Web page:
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President Joe Biden said full approval of the Pfizer-BioNTech coronavirus vaccine yesterday should clear the way for private companies to impose vaccine requirements for their employees.
“I’m calling on more companies in the private sector to step up the vaccine requirements that will reach millions” more people, he said at the White House. Biden spoke after the FDA granted approval for the vaccine to those 16 and up.
Biden said yesterday Americans who have been holding out should now get their shot. “If you’re one of the millions of Americans who said that they will not get the shot until it has full and final approval of the FDA, it has now happened,” he said. “The moment you’ve been waiting for is here. It’s time for you to go get your vaccination. Get it today.”
The U.S. logged a record of 319,000 new cases on Friday, while deaths have also risen, to roughly 1,000 per day. About 60.2% of eligible Americans—those age 12 and up—are fully vaccinated, according to data from the CDC. A total of 71% have at least one dose. Read more from Josh Wingrove.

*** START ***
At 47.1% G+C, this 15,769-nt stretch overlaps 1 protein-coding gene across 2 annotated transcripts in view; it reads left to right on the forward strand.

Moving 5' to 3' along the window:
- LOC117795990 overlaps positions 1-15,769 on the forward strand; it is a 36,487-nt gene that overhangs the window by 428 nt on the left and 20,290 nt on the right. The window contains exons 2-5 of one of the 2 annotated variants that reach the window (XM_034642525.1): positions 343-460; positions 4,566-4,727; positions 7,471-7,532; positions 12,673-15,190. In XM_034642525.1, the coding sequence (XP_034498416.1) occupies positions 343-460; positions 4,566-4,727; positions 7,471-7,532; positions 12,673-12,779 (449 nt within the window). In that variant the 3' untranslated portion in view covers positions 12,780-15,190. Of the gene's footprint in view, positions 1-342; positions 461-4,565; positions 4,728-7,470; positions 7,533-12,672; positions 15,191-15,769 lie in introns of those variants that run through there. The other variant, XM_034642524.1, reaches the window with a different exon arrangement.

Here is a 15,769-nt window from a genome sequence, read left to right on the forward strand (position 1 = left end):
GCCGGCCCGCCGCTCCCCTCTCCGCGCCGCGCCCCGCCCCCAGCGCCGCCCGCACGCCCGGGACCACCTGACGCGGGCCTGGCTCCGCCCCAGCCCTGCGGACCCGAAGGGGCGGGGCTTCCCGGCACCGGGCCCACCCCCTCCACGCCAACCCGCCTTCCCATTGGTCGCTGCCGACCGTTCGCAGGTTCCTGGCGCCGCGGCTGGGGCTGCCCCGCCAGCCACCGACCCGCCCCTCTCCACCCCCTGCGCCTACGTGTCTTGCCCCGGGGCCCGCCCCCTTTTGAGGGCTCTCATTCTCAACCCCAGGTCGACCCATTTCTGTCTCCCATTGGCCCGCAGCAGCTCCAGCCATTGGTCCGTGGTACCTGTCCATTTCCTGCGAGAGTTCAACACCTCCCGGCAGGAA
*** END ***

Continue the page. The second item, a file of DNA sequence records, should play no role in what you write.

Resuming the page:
- The Food and Drug Administration’s approval of the shot, which will be marketed under the name Comirnaty, is the first for a Covid-19 vaccine in the U.S., and it comes at a crucial time, as the nation is ensnared in a wave of illness sparked by the highly transmissible delta variant. It has since become the most widely used of three available vaccines, according to data from the CDC, with more than 92 million people having received two shots, Riley Griffin reports.
- The FDA’s full approval of the Pfizer vaccine was greeted warmly by the nursing home industry, which must vaccinate all staff at its facilities or risk losing Medicare and Medicaid money. Medicaid pays for 63% of nursing home residents while Medicare pays for 12%, according to the American Health Care Association and National Center for Assisted Living, Tony Pugh reports.
- For many vaccine holdouts, full FDA approval is just the news they said they were waiting for to finally get inoculated. That’s particularly true among Black and Hispanic people—two groups that still lag in vaccination rates across the U.S. An update to a Kaiser Family Foundation survey from June found among unvaccinated respondents, 46% of Hispanic and 41% of Black people said full approval would make it likelier they’ll get the shot, compared with 25% of White people. Read more from Amy Yee.